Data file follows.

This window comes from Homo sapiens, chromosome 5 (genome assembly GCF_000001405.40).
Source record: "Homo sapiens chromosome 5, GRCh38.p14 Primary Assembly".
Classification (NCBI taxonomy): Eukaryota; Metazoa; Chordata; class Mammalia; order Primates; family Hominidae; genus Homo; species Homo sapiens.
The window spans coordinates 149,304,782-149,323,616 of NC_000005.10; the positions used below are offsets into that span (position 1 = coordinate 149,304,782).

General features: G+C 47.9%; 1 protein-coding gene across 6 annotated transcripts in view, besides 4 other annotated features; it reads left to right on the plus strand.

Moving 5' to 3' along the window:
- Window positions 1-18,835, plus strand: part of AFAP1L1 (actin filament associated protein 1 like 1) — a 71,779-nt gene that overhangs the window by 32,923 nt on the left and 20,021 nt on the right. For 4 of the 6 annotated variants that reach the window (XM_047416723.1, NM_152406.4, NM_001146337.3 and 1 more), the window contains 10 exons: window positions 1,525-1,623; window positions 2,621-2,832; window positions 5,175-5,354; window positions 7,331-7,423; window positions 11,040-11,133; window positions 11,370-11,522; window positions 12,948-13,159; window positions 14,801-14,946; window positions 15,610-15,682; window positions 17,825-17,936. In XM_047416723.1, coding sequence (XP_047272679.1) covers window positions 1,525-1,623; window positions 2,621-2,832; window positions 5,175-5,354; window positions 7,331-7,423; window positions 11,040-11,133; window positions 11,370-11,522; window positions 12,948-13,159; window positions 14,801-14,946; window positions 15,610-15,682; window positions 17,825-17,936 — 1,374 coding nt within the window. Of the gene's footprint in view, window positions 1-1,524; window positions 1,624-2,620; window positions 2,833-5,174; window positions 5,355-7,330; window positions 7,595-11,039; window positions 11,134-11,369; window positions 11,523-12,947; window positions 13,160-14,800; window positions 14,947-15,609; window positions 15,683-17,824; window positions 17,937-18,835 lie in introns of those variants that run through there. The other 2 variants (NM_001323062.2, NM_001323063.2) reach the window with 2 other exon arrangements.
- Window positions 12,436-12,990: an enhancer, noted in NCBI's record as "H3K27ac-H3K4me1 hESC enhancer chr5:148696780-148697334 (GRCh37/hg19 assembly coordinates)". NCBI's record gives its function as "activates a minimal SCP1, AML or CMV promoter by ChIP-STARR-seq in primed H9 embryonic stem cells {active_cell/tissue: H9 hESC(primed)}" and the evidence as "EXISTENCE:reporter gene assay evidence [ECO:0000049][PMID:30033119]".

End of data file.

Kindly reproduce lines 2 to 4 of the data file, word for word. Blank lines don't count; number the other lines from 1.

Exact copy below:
Source record: "Homo sapiens chromosome 5, GRCh38.p14 Primary Assembly".
Classification (NCBI taxonomy): Eukaryota; Metazoa; Chordata; class Mammalia; order Primates; family Hominidae; genus Homo; species Homo sapiens.
The window spans coordinates 149,304,782-149,323,616 of NC_000005.10; the positions used below are offsets into that span (position 1 = coordinate 149,304,782).